Twitter and Facebook also coordinated with government, as other “Twitter Files” entries suggest. The line between private and public at the highest level is blurred now, as government agencies cooperate with private organizations that share a similar interest and ethos.
It was deeply irresponsible and outrageous for a tech company to censor information based on the desire of a single public health official, who may have had a serious conflict of interest in the matter. And bad on Gottlieb for using his power to shut up people he disagreed with, even if he thought he was correct.
In the early days of the COVID-19 pandemic, there was much the public and the “experts” didn’t know. Instead of trying to keep the free citizens of our republic informed, with an acknowledgment of the limits of their information, the government and some companies used their power and platforms to manipulate and castigate.
Did Big Tech companies really have the authority to decide what was truth and what wasn’t?
It’s quite interesting going back now and looking at what was labeled “conspiracy theory” and censored during the pandemic.
For instance, Facebook moderated claims that “COVID-19 is man-made or manufactured.” The idea that a strange, new virus leaked from China’s Wuhan Institute of Virology and that Communist China—a regime with a loose affiliation with the truth—suppressed that information apparently was crazy talk in need of censorship.
Facebook stopped moderating this claim only when the Biden administration finally launched an investigation into the Wuhan lab. Facebook acted as if it were an arm of the Democrat Party and censored American citizens seeking the truth.
YouTube censored Sen. Rand Paul, R-Ky., for questioning the effectiveness of cloth masks, citing the authority of the World Health Organization. This was the same WHO that not only flubbed the early response to COVID-19, but appeared to have a deep connection to China.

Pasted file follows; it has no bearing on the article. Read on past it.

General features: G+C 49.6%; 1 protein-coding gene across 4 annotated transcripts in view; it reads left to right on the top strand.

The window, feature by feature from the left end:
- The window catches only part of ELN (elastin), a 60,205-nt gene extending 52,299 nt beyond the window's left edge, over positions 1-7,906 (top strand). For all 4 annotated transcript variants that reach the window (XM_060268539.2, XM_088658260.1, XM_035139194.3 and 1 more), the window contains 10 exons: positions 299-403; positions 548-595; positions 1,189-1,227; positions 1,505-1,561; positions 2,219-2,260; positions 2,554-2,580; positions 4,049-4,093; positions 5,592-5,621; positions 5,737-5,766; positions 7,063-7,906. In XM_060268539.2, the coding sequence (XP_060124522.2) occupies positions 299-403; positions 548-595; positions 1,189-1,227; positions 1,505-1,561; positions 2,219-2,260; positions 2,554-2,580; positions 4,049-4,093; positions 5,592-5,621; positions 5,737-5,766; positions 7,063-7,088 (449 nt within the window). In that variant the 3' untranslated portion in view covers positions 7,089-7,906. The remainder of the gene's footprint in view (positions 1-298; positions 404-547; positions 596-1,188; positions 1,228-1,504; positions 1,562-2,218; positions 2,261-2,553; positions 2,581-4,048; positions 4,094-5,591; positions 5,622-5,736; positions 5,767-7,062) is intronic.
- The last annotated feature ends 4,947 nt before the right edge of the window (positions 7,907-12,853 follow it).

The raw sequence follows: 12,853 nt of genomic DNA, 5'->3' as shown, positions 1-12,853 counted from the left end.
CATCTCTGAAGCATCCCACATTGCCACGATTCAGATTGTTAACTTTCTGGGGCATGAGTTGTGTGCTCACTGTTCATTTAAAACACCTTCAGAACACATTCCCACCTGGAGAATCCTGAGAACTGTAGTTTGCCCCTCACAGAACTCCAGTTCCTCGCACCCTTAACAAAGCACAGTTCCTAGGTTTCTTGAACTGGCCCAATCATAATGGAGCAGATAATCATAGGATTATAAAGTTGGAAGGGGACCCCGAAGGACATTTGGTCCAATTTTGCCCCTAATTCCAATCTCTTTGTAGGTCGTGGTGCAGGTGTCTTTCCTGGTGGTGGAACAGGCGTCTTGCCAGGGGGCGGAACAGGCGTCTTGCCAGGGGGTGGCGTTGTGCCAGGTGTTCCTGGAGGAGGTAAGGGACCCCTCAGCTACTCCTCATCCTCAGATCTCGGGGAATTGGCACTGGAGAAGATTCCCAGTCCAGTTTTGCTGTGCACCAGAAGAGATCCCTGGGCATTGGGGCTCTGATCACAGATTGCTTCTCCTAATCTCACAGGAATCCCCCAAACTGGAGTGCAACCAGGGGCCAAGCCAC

The Centers for Disease Control and Prevention initially said masks don’t work, then insisted they worked and you need to wear them, then finally admitted that cloth masks likely don’t offer any protection from COVID-19.
Paul was right.
The public response to the public health crisis needed a public debate. Some of the few responsible politicians during that time understood this. Handing off all decisions to narrowly focused public health officials and bureaucracies undermined our republican institutions.
The “Twitter Files,” including the Gottlieb revelations, show how it was Big Tech companies, not the people, that caused “harm” during the pandemic. They abused their position of power, thoughtlessly and perniciously silenced dissenters, and pulled Americans away from the process of discovering the truth.
Big Tech did this while destroying its own credibility and the credibility of America’s biggest institutions—public and private—with all but the “believe in science” crowd.
If there is a lesson in all this, it’s that we shouldn’t give all power to the scientific-technocratic elite. And we shouldn’t give Big Tech companies a pass for colluding with them.
Courtesy of the Daily Signal.